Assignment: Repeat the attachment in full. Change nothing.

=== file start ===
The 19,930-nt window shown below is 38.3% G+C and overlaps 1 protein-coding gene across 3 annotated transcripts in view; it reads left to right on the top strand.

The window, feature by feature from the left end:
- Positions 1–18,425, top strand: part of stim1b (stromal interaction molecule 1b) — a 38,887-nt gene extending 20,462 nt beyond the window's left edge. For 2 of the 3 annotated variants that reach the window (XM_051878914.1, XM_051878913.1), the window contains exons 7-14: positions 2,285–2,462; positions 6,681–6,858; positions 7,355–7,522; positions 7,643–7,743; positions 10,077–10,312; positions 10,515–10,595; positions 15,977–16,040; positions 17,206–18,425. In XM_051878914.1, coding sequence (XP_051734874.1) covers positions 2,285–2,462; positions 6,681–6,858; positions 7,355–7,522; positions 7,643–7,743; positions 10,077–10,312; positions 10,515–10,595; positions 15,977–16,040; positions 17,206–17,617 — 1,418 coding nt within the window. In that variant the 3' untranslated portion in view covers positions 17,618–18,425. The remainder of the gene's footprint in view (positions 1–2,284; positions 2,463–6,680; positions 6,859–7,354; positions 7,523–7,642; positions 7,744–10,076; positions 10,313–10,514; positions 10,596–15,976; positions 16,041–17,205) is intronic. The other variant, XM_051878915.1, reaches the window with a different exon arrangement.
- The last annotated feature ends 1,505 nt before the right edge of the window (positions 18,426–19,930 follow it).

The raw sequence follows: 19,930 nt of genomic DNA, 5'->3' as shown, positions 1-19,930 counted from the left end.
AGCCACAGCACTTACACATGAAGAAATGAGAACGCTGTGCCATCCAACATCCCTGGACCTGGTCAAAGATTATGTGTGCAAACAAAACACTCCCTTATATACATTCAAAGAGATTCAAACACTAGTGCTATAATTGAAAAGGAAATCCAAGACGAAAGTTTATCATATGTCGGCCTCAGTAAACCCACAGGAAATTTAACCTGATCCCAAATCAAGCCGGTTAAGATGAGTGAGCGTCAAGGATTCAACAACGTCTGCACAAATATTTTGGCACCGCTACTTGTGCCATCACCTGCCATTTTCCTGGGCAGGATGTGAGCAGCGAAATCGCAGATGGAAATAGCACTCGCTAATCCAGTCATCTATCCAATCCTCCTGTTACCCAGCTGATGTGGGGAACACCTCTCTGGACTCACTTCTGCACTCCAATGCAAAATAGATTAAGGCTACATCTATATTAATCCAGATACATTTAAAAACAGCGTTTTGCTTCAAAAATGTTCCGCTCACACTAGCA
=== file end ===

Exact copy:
The 19,930-nt window shown below is 38.3% G+C and overlaps 1 protein-coding gene across 3 annotated transcripts in view; it reads left to right on the top strand.

The window, feature by feature from the left end:
- Positions 1–18,425, top strand: part of stim1b (stromal interaction molecule 1b) — a 38,887-nt gene extending 20,462 nt beyond the window's left edge. For 2 of the 3 annotated variants that reach the window (XM_051878914.1, XM_051878913.1), the window contains exons 7-14: positions 2,285–2,462; positions 6,681–6,858; positions 7,355–7,522; positions 7,643–7,743; positions 10,077–10,312; positions 10,515–10,595; positions 15,977–16,040; positions 17,206–18,425. In XM_051878914.1, coding sequence (XP_051734874.1) covers positions 2,285–2,462; positions 6,681–6,858; positions 7,355–7,522; positions 7,643–7,743; positions 10,077–10,312; positions 10,515–10,595; positions 15,977–16,040; positions 17,206–17,617 — 1,418 coding nt within the window. In that variant the 3' untranslated portion in view covers positions 17,618–18,425. The remainder of the gene's footprint in view (positions 1–2,284; positions 2,463–6,680; positions 6,859–7,354; positions 7,523–7,642; positions 7,744–10,076; positions 10,313–10,514; positions 10,596–15,976; positions 16,041–17,205) is intronic. The other variant, XM_051878915.1, reaches the window with a different exon arrangement.
- The last annotated feature ends 1,505 nt before the right edge of the window (positions 18,426–19,930 follow it).

The raw sequence follows: 19,930 nt of genomic DNA, 5'->3' as shown, positions 1-19,930 counted from the left end.
AGCCACAGCACTTACACATGAAGAAATGAGAACGCTGTGCCATCCAACATCCCTGGACCTGGTCAAAGATTATGTGTGCAAACAAAACACTCCCTTATATACATTCAAAGAGATTCAAACACTAGTGCTATAATTGAAAAGGAAATCCAAGACGAAAGTTTATCATATGTCGGCCTCAGTAAACCCACAGGAAATTTAACCTGATCCCAAATCAAGCCGGTTAAGATGAGTGAGCGTCAAGGATTCAACAACGTCTGCACAAATATTTTGGCACCGCTACTTGTGCCATCACCTGCCATTTTCCTGGGCAGGATGTGAGCAGCGAAATCGCAGATGGAAATAGCACTCGCTAATCCAGTCATCTATCCAATCCTCCTGTTACCCAGCTGATGTGGGGAACACCTCTCTGGACTCACTTCTGCACTCCAATGCAAAATAGATTAAGGCTACATCTATATTAATCCAGATACATTTAAAAACAGCGTTTTGCTTCAAAAATGTTCCGCTCACACTAGCA